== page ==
Olympic triathlon held up by shocking false start with a BOAT in the way of athletes ready to jump into the water when the gun went to start in Tokyo – with the BBC commentator branding the scene ‘insane’
The men’s Olympic triathlon began in shambolic circumstances as a boat jerked across the water just as some athletes had dived in to start the race.
Half the field dived in while the others were blocked off by a boat, leading to some frantic action from associated craft to get the message over to the initially unaware swimmers.
Fifty-six men lined up on a pontoon in Tokyo Bay for the 06.30 local start but as the starter sent them away for the opening 1,500 metre swim leg, around a third found their way blocked by a camera boat.
The men’s triathlon began in chaotic circumstances after a boat caused a false start
Half the field dived in while the others were blocked off by a boat carrying camera crew
With those left on the pontoon stranded, a mini-flotilla of boats and jet skis flew into action to head off the group, with around half of them still ploughing on regardless despite the alert horn sounding repeatedly.
Eventually two jet skis combined to stop the leaders, who returned slowly to the start having undergone a more vigorous 200 metre warm up than they had expected.
The race got underway safely around 10 minutes later.
Kristian Blummenfelt, who went on to claim gold for Norway, shared his thoughts on the incident and admitted the experience was ‘quite strange’.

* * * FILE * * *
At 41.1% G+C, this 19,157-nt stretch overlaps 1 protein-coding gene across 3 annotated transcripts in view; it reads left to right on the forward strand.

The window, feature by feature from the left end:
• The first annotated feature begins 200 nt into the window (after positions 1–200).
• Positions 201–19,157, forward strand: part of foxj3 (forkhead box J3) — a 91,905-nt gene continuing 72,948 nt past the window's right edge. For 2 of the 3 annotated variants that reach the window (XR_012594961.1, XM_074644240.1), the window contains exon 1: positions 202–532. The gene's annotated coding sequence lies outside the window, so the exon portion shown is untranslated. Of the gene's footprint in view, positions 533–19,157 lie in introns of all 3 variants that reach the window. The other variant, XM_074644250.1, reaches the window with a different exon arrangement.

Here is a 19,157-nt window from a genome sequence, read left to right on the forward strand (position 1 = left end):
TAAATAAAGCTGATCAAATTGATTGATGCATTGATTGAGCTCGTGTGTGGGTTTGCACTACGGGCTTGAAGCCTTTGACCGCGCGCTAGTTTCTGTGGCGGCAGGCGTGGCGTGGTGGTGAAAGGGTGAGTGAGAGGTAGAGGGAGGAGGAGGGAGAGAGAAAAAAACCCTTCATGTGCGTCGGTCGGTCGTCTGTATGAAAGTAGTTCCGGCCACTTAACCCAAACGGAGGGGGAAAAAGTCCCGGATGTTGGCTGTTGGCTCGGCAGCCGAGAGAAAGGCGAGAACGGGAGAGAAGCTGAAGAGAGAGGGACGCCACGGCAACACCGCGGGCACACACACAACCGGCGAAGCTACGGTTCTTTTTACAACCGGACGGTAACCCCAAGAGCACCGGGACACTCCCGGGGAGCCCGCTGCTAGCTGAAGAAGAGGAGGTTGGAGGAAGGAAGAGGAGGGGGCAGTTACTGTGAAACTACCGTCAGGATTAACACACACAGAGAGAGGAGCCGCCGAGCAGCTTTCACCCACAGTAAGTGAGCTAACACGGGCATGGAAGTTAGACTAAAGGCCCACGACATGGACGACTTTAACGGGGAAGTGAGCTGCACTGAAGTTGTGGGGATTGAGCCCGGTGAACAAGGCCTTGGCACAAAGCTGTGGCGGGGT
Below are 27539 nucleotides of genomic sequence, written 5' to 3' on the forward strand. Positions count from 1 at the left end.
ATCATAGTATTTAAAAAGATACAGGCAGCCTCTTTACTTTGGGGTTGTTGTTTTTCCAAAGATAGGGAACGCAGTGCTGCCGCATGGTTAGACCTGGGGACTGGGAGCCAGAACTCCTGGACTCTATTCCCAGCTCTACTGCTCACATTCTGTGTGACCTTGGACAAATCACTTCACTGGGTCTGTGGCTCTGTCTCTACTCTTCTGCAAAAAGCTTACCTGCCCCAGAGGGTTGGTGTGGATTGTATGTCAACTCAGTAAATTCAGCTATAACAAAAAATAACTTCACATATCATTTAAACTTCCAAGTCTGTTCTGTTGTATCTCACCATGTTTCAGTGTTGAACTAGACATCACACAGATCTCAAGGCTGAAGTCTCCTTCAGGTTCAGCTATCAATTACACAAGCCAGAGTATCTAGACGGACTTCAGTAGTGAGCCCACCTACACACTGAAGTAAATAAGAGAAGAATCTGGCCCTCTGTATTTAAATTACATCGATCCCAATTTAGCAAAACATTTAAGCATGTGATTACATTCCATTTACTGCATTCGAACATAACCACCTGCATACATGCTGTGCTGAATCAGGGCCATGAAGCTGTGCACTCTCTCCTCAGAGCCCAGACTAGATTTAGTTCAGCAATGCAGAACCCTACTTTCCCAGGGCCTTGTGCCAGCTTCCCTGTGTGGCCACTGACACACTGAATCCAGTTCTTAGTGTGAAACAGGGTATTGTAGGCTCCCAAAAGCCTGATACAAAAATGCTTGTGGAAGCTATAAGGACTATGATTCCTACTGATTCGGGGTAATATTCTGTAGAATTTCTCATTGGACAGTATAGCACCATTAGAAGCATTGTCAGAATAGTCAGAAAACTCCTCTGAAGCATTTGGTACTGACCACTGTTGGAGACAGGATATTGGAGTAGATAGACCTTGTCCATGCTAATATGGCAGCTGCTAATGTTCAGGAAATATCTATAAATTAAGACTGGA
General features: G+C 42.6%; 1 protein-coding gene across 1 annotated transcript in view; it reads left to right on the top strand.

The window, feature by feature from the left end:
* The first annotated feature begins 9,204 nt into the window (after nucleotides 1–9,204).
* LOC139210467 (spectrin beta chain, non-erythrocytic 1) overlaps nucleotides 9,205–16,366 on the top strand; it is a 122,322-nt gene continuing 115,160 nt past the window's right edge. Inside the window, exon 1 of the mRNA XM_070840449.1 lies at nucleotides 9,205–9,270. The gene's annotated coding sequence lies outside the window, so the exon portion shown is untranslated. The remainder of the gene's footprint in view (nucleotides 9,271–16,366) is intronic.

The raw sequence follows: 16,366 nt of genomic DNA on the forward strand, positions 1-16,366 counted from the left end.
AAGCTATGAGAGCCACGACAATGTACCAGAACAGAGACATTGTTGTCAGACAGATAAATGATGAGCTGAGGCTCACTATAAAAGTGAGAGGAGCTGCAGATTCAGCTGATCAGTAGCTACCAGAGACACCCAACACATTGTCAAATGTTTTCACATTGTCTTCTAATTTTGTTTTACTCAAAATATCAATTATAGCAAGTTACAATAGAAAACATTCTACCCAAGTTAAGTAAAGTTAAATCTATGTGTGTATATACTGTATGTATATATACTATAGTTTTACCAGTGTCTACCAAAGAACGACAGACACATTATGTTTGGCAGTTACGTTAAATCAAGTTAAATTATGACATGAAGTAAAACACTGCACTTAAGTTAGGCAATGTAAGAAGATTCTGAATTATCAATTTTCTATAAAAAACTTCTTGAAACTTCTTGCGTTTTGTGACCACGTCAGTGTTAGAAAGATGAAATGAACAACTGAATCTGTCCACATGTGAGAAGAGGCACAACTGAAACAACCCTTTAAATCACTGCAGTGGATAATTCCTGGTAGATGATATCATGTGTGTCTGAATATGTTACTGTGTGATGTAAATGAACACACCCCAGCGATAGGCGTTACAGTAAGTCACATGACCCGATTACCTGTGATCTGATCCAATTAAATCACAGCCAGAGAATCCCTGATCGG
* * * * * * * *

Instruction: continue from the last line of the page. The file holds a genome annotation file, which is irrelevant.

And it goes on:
‘I saw the boat on the left side and found it quite strange that the starting bell came,’ Blummenfelt said.
‘I felt that the boat was still in front of the left side of the pontoon, so when I jumped in, I thought that this would most likely be pulled back and go for another start.
‘I just tried not to go too slow but keep a little bit left and look at it in a positive way that I actually got a little pre warm up before the start.’
New Zealand’s bronze medallist Hayden Wilde was left deflated after the false start, saying: ‘I have had an absolute blinder of a start here and then realised that half the field wasn’t even in the water. I was pretty gutted.
‘So now we turned back, it was actually quite good if you take it in an immensely positive way.
‘We were waiting around for the start of the line for 25 minutes, so we actually hadn’t been doing any kind of movement.
‘So for me, it was actually great to get 50 metres and full gas and warm the arms up a bit.
‘You just to have to take the positives, restart and reset, just one of those things.’
Television pundits, commentators and viewers were also left stunned at what they had witnessed.
‘I have never seen anything like that before at the start of a triathlon – let alone one at the Olympics. What a shambles,’ said BBC commentator Matt Chilton.
Team GB’s Alex Yee was among the athletes that had already dived in to the water
GB triathlete Non Stanford, speaking from the BBC studio, added: ‘I’ve never seen that – definitely not in the Olympics. Hopefully the guys who did jump in, it didn’t affect their race too much.’
Some viewers, meanwhile, claimed the boats were still too close to the athletes when the race re-started.
‘Those boats need to give the swimmers some space! After a ridiculously dangerous false start, I really hope no one gets hurt. What a shambles!’ wrote one viewer on Twitter.
‘Having caused a false start in the Triathlon, the boat carrying the camera crews has been much too close to the athletes throughout the swim,’ wrote another.
A third viewer added: ‘I know they want good shots but where is the race director to tell them to move back. I’m still in shock about that false start, how there wasn’t injuries. Need a review of this so badly.’